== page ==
To approach this from a slightly different perspective:
Ki, in Chinese chi or qi, in yoga "prana", in Hawaii "mana", all mean "breath". They translate literally that way. However, it would be more appropriate to think of it, not as breathing, but in the mythological or Biblical sense of the "breath of life".
Ki also can be translated as "life energy". It is inside all of us, around us in a field (your aura if you wish, your magnetic field if you prefer), and in and around all living things. Interestingly, it is also believed to exist in and around things that we would not necessarily think of as alive, like rocks or bodies of water.
Ki can be directed, just as you direct your arm to point at something or direct your legs to walk. You just have to learn how. It can also respond as a reflex, just as your arms and legs will respond without you needing to think about it.
Chinese medicine invented acupuncture, which uses needles to stimulate the flow of chi through the body in order to heal an illness or injury. They believe that chi flows through the body along meridians -- just as blood flows through veins, and electricity flows along our nerves. The main organ for our nervous system is the brain, of course. The main organ for our blood is the heart, or if you prefer, the marrow in our bones where blood is made. The main organ for chi is the Dam Dien, also spelled Tam Tien or Dandien. It is in the belly... I wish I could remember how the name translates right now -- it's something like Lake of Fire, as I recall.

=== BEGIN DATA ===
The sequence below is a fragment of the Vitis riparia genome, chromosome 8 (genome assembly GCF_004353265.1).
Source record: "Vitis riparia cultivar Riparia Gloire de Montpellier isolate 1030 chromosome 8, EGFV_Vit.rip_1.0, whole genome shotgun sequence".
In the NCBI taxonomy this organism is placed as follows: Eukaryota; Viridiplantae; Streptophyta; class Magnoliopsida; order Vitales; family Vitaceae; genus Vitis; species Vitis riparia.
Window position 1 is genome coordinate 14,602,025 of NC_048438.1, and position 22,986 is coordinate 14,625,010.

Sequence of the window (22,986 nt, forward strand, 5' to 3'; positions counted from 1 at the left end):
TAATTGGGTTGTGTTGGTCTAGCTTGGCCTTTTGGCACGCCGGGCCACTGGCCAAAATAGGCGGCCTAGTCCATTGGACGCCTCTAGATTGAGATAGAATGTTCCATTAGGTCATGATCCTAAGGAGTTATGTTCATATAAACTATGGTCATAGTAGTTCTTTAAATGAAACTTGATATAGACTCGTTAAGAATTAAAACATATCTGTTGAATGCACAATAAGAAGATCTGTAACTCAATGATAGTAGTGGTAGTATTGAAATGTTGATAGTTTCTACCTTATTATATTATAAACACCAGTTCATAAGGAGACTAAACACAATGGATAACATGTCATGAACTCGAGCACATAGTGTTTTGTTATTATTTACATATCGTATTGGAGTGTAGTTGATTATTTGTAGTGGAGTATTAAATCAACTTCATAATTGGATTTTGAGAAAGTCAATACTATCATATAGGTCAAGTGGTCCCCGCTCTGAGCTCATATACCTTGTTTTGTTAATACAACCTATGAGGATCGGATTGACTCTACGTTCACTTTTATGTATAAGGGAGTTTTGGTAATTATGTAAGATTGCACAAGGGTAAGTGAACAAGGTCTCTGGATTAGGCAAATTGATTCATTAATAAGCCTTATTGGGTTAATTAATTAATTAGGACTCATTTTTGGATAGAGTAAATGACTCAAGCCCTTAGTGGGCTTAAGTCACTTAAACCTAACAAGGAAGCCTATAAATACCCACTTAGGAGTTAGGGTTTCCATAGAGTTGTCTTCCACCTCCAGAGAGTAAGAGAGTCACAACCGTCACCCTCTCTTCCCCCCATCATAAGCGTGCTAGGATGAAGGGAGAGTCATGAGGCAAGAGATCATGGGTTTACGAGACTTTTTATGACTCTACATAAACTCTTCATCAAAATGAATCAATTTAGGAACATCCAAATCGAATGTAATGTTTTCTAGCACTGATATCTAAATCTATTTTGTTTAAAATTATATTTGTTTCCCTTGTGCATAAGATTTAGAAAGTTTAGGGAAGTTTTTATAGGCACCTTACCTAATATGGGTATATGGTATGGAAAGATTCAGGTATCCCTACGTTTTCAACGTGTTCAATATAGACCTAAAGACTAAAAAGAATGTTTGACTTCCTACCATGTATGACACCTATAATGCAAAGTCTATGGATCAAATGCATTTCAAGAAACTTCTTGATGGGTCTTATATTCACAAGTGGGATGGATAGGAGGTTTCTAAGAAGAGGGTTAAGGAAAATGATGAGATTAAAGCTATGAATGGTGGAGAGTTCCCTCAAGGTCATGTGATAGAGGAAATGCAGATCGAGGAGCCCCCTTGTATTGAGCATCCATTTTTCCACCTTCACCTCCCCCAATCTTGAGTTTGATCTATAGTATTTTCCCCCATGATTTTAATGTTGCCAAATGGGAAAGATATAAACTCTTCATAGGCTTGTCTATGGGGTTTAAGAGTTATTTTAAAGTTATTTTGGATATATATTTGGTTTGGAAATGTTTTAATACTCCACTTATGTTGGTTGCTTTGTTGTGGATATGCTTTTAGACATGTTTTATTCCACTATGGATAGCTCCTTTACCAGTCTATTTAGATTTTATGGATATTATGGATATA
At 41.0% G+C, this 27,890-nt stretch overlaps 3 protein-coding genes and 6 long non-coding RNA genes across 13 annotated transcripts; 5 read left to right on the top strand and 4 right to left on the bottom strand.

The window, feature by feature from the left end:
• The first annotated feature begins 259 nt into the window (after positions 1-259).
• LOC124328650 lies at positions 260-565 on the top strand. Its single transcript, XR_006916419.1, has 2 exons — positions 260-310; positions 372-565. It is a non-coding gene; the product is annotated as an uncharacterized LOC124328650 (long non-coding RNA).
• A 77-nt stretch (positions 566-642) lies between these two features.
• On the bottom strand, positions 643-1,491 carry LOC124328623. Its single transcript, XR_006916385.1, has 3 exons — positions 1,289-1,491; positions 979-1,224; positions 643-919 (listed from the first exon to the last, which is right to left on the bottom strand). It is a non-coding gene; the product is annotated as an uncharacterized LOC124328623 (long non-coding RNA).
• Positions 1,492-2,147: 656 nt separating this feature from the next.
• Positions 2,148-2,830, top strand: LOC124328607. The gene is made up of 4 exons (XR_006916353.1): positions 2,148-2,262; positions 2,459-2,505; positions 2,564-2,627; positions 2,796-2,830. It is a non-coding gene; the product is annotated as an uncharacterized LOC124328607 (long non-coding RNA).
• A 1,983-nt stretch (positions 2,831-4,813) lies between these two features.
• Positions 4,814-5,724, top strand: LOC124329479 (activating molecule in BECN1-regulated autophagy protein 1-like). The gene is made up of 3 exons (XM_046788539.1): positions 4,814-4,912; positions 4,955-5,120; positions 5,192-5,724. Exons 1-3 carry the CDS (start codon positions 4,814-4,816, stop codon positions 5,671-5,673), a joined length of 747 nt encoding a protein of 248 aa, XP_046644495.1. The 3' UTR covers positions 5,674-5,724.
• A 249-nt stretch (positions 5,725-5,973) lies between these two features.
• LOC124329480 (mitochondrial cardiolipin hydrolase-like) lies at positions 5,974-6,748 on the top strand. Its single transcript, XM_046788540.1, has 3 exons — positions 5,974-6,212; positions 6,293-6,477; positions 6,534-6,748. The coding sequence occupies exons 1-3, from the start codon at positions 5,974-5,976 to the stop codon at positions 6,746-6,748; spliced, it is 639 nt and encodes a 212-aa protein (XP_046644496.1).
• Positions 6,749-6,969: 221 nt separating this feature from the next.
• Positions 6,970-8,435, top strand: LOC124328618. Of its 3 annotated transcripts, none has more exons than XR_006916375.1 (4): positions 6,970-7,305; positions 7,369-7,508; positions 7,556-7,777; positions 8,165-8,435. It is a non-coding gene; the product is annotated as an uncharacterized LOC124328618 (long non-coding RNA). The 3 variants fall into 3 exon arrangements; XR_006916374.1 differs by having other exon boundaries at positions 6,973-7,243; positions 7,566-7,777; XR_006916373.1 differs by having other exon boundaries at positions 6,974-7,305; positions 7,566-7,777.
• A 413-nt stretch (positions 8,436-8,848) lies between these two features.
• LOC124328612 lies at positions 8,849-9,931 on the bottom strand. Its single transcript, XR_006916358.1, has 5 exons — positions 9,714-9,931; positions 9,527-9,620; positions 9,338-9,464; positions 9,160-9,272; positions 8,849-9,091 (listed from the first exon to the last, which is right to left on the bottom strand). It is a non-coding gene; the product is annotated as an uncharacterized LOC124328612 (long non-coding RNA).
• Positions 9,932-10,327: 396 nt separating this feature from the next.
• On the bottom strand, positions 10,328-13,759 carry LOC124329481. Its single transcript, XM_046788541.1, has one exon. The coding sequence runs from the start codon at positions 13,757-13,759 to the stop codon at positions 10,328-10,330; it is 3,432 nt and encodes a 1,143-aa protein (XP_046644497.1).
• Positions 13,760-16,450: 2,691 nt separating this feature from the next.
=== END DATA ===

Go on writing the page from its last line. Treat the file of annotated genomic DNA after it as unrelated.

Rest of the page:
In Tai Chi and Qi Gong, there is a very simple pose that is used to find the Dam Dien; the best way to find it is to simply stand quietly, and rest one hand on your belly, with your thumb just touching the navel. Then rest your other hand over the first, comfortably. Then breathe. Your hands are resting over the Dam Dien, and breathing into that place will help to fill it, and to stir the chi inside so that it flows more freely.
In Tai Chi, another beginning pose is described as "hugging a tree" or "holding a beach ball". The arms are elevated forward, at about chest height, and curved gently. Then breathe.
With practice you may be able to feel the energy fill the space inside your arms, like a large glowing ball of light.
The pose I just described is one that I have seen aikidoka use, in motion of course -- I've seen people roll with their arms in this position, I've seen them turn with an attacker's motion while flowing their arms around the "ball", and so on.
You can also move ki along the channels of your body, instead of creating a ball outside of you. Imagine that you are a tree. You can send roots into the earth, and breathe into them, and people will have a very difficult time pushing you over or lifting you. You can send it up into your arms like branches, and they will rest comfortably, without effort, but the people around you won't be able to bend them.
My soke told me that in Chinese calligraphy, the artist is meant to hold the pen with chi -- the grip is not tight, but no one can take the brush out of your hand while you do this. Soke handed me a ballpoint pen, and sure enough, his arm was shaking with the effort to take the pen out of my hand, but I felt like I was barely closing my fingertips around it.
Also, in theory, the letters that you write in that way would carry some of your ki with them, and be a little "powerful" so to speak.
I know that I push ki, or chi, when I give massage to people. I can use it to "hear" where they feel the most pain, and I can direct my hands to those spots; also, if I want, I can add my chi to theirs to help things flow properly, to loosen tight muscles, and so on. Most people feel this as a warmth or tingling.
I hope these descriptions help!